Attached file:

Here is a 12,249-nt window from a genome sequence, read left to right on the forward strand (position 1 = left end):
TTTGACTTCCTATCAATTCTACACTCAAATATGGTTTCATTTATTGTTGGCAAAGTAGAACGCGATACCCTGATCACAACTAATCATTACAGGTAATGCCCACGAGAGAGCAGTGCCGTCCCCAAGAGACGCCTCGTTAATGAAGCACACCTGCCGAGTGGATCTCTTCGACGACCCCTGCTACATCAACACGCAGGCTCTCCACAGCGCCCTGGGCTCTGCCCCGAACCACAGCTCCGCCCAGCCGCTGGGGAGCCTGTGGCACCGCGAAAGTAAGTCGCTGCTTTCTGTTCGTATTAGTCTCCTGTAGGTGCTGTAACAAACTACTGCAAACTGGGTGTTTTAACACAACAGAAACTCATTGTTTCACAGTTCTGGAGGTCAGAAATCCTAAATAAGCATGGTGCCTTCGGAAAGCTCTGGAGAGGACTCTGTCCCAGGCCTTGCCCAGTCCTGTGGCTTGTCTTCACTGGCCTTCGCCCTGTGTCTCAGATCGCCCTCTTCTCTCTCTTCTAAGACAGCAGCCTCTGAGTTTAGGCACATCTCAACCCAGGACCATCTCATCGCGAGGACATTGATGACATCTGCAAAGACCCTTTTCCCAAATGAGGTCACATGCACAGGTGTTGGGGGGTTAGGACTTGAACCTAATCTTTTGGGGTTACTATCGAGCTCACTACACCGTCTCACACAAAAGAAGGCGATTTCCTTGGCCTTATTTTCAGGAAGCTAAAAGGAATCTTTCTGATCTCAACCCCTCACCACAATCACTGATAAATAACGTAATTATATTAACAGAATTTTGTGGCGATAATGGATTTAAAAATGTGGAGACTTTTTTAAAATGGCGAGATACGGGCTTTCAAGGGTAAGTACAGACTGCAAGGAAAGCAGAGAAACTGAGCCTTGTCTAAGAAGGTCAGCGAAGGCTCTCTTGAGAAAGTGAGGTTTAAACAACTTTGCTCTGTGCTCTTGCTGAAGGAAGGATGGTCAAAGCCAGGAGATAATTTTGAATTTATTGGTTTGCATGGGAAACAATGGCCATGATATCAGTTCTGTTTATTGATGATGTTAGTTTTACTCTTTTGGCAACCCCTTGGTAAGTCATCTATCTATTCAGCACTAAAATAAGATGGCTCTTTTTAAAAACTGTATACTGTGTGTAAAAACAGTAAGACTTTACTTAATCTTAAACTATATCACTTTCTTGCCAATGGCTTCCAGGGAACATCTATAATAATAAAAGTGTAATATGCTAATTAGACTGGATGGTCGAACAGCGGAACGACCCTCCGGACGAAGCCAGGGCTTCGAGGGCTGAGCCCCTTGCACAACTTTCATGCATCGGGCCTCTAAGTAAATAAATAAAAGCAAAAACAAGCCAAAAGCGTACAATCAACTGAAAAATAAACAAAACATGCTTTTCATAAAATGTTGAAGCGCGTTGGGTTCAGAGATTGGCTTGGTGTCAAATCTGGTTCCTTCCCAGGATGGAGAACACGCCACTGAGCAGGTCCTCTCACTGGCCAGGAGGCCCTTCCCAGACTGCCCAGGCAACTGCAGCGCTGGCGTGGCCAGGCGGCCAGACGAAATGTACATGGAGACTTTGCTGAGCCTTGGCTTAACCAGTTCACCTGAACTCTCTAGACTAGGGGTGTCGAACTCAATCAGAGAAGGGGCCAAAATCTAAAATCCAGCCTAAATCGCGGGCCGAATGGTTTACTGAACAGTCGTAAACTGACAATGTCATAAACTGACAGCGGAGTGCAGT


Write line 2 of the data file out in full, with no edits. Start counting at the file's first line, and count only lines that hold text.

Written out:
TTTGACTTCCTATCAATTCTACACTCAAATATGGTTTCATTTATTGTTGGCAAAGTAGAACGCGATACCCTGATCACAACTAATCATTACAGGTAATGCCCACGAGAGAGCAGTGCCGTCCCCAAGAGACGCCTCGTTAATGAAGCACACCTGCCGAGTGGATCTCTTCGACGACCCCTGCTACATCAACACGCAGGCTCTCCACAGCGCCCTGGGCTCTGCCCCGAACCACAGCTCCGCCCAGCCGCTGGGGAGCCTGTGGCACCGCGAAAGTAAGTCGCTGCTTTCTGTTCGTATTAGTCTCCTGTAGGTGCTGTAACAAACTACTGCAAACTGGGTGTTTTAACACAACAGAAACTCATTGTTTCACAGTTCTGGAGGTCAGAAATCCTAAATAAGCATGGTGCCTTCGGAAAGCTCTGGAGAGGACTCTGTCCCAGGCCTTGCCCAGTCCTGTGGCTTGTCTTCACTGGCCTTCGCCCTGTGTCTCAGATCGCCCTCTTCTCTCTCTTCTAAGACAGCAGCCTCTGAGTTTAGGCACATCTCAACCCAGGACCATCTCATCGCGAGGACATTGATGACATCTGCAAAGACCCTTTTCCCAAATGAGGTCACATGCACAGGTGTTGGGGGGTTAGGACTTGAACCTAATCTTTTGGGGTTACTATCGAGCTCACTACACCGTCTCACACAAAAGAAGGCGATTTCCTTGGCCTTATTTTCAGGAAGCTAAAAGGAATCTTTCTGATCTCAACCCCTCACCACAATCACTGATAAATAACGTAATTATATTAACAGAATTTTGTGGCGATAATGGATTTAAAAATGTGGAGACTTTTTTAAAATGGCGAGATACGGGCTTTCAAGGGTAAGTACAGACTGCAAGGAAAGCAGAGAAACTGAGCCTTGTCTAAGAAGGTCAGCGAAGGCTCTCTTGAGAAAGTGAGGTTTAAACAACTTTGCTCTGTGCTCTTGCTGAAGGAAGGATGGTCAAAGCCAGGAGATAATTTTGAATTTATTGGTTTGCATGGGAAACAATGGCCATGATATCAGTTCTGTTTATTGATGATGTTAGTTTTACTCTTTTGGCAACCCCTTGGTAAGTCATCTATCTATTCAGCACTAAAATAAGATGGCTCTTTTTAAAAACTGTATACTGTGTGTAAAAACAGTAAGACTTTACTTAATCTTAAACTATATCACTTTCTTGCCAATGGCTTCCAGGGAACATCTATAATAATAAAAGTGTAATATGCTAATTAGACTGGATGGTCGAACAGCGGAACGACCCTCCGGACGAAGCCAGGGCTTCGAGGGCTGAGCCCCTTGCACAACTTTCATGCATCGGGCCTCTAAGTAAATAAATAAAAGCAAAAACAAGCCAAAAGCGTACAATCAACTGAAAAATAAACAAAACATGCTTTTCATAAAATGTTGAAGCGCGTTGGGTTCAGAGATTGGCTTGGTGTCAAATCTGGTTCCTTCCCAGGATGGAGAACACGCCACTGAGCAGGTCCTCTCACTGGCCAGGAGGCCCTTCCCAGACTGCCCAGGCAACTGCAGCGCTGGCGTGGCCAGGCGGCCAGACGAAATGTACATGGAGACTTTGCTGAGCCTTGGCTTAACCAGTTCACCTGAACTCTCTAGACTAGGGGTGTCGAACTCAATCAGAGAAGGGGCCAAAATCTAAAATCCAGCCTAAATCGCGGGCCGAATGGTTTACTGAACAGTCGTAAACTGACAATGTCATAAACTGACAGCGGAGTGCAGT